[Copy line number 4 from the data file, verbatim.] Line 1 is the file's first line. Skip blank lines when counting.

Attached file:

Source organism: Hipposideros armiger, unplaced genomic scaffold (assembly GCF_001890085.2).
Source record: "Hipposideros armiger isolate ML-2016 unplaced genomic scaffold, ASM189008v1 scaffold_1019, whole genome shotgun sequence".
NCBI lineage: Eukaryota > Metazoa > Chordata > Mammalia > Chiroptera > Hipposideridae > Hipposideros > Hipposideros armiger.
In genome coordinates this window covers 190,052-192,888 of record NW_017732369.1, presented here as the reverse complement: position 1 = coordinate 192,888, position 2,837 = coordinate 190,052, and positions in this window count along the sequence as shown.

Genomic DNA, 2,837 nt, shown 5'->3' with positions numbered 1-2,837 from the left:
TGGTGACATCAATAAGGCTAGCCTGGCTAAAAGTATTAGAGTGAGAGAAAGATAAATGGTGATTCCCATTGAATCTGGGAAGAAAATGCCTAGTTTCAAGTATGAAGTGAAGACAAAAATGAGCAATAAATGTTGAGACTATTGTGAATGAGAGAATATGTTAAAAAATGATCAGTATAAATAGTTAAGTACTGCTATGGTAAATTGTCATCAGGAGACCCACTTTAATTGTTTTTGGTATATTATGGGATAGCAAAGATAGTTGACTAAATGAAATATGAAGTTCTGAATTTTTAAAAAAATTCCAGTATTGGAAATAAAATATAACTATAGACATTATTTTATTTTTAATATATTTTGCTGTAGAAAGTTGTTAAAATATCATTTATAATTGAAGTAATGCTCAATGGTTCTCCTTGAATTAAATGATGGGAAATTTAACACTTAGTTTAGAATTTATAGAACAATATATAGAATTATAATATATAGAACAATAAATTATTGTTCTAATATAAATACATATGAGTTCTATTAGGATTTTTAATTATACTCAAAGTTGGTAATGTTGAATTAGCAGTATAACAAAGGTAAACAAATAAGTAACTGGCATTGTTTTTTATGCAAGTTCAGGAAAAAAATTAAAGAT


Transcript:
In genome coordinates this window covers 190,052-192,888 of record NW_017732369.1, presented here as the reverse complement: position 1 = coordinate 192,888, position 2,837 = coordinate 190,052, and positions in this window count along the sequence as shown.